On June 4th the 1.69 million people who follow the BBC Arabic Twitter account were sent the following (translated) context-free Tweet.
The link contained in that Tweet leads to an article on the BBC Arabic website which similarly informs audiences of “Israeli raids on the Gaza Strip, no injuries” in its headline. Like the Tweet, that article is illustrated using a picture which has nothing to do with the events being reported and, according to a reverse image search, appears to have been photographed in August 2014.
Only in the article’s fifth paragraph (out of a total of eight) did readers discover that something actually occurred before the Israeli airforce’s actions took place.
“The Israeli army announced on Wednesday evening, three rockets fall in open areas Council of settlements, “poet Negev” [Sdot Negev – Ed] , near Ashkelon, without final confirmation because of the failure to find remnants of the rocket.”
So what did actually happen on the night of June 3rd?
“Three rockets were shot at southern Israel from the Gaza Strip Wednesday night, police said, sending residents hurrying to bomb shelters for the second time in a little over a week.
The Israel Defense Forces said two rockets were fired from the Palestinian enclave and sirens were heard in Netivot and Ashkelon. Police later said three projectiles struck Israel.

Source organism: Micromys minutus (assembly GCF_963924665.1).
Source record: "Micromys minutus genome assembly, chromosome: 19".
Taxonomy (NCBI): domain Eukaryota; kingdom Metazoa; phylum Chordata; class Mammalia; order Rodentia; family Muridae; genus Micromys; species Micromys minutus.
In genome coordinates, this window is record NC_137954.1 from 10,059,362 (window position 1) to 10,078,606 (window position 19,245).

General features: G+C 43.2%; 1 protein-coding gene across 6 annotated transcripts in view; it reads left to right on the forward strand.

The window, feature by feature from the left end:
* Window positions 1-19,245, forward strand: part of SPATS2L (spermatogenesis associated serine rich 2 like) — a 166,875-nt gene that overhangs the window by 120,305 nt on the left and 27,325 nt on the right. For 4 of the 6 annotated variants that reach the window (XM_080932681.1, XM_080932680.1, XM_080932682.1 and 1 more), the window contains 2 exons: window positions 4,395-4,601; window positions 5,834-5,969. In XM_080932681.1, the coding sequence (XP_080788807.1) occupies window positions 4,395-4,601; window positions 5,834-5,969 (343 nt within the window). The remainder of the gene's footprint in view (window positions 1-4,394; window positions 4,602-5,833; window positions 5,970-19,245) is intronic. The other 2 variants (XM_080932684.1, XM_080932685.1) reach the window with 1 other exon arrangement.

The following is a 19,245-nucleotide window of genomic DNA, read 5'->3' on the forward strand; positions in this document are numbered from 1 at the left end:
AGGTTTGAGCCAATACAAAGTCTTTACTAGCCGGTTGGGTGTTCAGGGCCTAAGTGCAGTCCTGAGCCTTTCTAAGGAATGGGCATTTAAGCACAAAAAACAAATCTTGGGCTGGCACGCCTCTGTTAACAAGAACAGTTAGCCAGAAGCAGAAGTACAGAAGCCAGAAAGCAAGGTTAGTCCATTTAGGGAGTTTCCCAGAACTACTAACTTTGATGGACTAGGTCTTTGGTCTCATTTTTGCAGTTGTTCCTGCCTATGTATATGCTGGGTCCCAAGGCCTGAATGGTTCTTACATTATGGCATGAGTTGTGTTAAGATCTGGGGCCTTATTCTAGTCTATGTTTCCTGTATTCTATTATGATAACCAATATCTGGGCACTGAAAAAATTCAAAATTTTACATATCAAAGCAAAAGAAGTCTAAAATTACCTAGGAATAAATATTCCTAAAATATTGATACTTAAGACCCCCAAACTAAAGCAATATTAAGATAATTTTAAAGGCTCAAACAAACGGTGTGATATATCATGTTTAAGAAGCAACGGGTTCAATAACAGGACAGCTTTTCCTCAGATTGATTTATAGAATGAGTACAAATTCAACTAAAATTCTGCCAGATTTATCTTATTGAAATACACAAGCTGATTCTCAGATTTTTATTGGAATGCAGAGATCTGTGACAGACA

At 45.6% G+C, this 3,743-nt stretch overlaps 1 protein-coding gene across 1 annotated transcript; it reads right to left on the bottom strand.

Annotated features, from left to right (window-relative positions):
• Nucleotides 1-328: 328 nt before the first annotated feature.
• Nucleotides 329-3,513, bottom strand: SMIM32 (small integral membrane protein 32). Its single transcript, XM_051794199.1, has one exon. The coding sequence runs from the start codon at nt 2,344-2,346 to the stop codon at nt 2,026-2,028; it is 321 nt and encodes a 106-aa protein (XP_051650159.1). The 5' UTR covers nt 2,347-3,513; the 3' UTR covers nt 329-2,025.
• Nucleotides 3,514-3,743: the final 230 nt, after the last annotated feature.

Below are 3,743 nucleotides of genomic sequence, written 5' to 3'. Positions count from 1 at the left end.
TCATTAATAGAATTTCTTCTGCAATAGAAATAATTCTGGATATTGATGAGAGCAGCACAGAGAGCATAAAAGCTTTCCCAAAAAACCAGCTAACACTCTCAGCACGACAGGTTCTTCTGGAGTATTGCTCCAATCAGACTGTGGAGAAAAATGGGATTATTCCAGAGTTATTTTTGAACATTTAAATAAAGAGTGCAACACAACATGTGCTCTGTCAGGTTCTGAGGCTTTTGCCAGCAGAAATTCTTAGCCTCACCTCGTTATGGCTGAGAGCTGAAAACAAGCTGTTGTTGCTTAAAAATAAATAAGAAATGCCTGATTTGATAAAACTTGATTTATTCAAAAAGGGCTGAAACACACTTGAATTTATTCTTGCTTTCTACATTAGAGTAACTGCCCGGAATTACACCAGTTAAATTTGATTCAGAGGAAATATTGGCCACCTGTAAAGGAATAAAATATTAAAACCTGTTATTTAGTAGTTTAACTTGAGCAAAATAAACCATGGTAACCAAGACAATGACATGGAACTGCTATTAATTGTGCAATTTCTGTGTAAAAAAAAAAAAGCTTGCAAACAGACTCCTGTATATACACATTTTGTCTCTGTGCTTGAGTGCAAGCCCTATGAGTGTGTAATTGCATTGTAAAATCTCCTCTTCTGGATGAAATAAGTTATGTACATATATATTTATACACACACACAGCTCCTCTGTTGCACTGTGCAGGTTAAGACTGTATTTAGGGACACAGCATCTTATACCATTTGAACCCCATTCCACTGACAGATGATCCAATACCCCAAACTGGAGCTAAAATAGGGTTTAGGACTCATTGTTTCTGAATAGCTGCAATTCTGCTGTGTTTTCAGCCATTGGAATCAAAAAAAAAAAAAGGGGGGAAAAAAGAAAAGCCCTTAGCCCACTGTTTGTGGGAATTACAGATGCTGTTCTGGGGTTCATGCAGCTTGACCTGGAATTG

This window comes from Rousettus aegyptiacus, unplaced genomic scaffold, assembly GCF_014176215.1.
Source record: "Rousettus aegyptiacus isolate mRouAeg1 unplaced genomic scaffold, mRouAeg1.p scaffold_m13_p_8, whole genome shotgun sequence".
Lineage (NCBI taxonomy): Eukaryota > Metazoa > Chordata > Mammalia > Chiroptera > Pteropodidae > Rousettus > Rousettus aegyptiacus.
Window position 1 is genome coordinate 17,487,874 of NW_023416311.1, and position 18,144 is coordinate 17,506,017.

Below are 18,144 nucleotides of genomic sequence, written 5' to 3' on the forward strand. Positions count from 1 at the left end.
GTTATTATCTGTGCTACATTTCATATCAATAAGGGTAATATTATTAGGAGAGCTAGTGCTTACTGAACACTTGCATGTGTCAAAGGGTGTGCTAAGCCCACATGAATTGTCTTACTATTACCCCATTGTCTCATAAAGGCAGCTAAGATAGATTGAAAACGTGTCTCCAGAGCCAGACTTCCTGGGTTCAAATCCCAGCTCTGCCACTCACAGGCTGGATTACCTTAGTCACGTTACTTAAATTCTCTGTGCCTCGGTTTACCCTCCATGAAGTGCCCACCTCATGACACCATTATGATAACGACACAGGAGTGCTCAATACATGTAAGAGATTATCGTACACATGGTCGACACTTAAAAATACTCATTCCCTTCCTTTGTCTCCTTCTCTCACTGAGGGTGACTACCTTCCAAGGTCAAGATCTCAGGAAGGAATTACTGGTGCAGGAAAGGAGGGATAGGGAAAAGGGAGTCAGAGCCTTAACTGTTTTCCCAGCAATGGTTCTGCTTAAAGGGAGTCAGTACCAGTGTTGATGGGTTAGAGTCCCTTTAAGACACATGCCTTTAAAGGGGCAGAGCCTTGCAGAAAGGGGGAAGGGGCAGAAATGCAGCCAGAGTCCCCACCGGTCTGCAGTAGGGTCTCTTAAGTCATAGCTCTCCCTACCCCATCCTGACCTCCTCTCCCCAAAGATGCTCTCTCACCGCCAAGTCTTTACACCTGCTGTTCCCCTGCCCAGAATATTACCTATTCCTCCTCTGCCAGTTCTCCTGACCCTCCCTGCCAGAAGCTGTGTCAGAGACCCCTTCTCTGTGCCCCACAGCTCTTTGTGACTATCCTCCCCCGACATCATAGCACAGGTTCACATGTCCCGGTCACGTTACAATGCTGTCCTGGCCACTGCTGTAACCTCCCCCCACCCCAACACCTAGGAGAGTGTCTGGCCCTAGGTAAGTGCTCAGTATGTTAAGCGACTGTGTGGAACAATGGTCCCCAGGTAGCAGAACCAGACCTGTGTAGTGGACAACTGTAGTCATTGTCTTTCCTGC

The rockets landed in open areas in the Sdot Negev region bordering the northern Gaza Strip, according to media reports.”
Israel later responded to those missile attacks, which were claimed by a Salafist group.
“A radical Islamist Salafist group – the Omar Brigades – claimed responsibility for the attack, saying it was in response to Hamas killing an Islamic State supporter.”
The BBC News website’s Middle East page had not carried any coverage of that June 2nd incident.
“A spokesman for the Interior Ministry in Gaza said Hamas forces shot Younis al-Honnor dead after he resisted arrest at his home, where he had illegally stockpiled munitions. Witnesses said there was a shoot-out at the site.”
So, as we see once more, the BBC is aware of missile attacks against Israeli civilians being launched from the Gaza Strip but fails to report them on its English language website. However, Israeli responses to those attacks are reported on the corporation’s Arabic language website, but in ‘last-first’ style which focuses audience attentions on effect rather than cause.
This is the sixth missile attack since the ceasefire came into effect at the end of August 2014 and users of the BBC News website have not been informed about any of those attacks at the time of their occurrence.
It is time for the BBC’s funding public to be told why that is the case.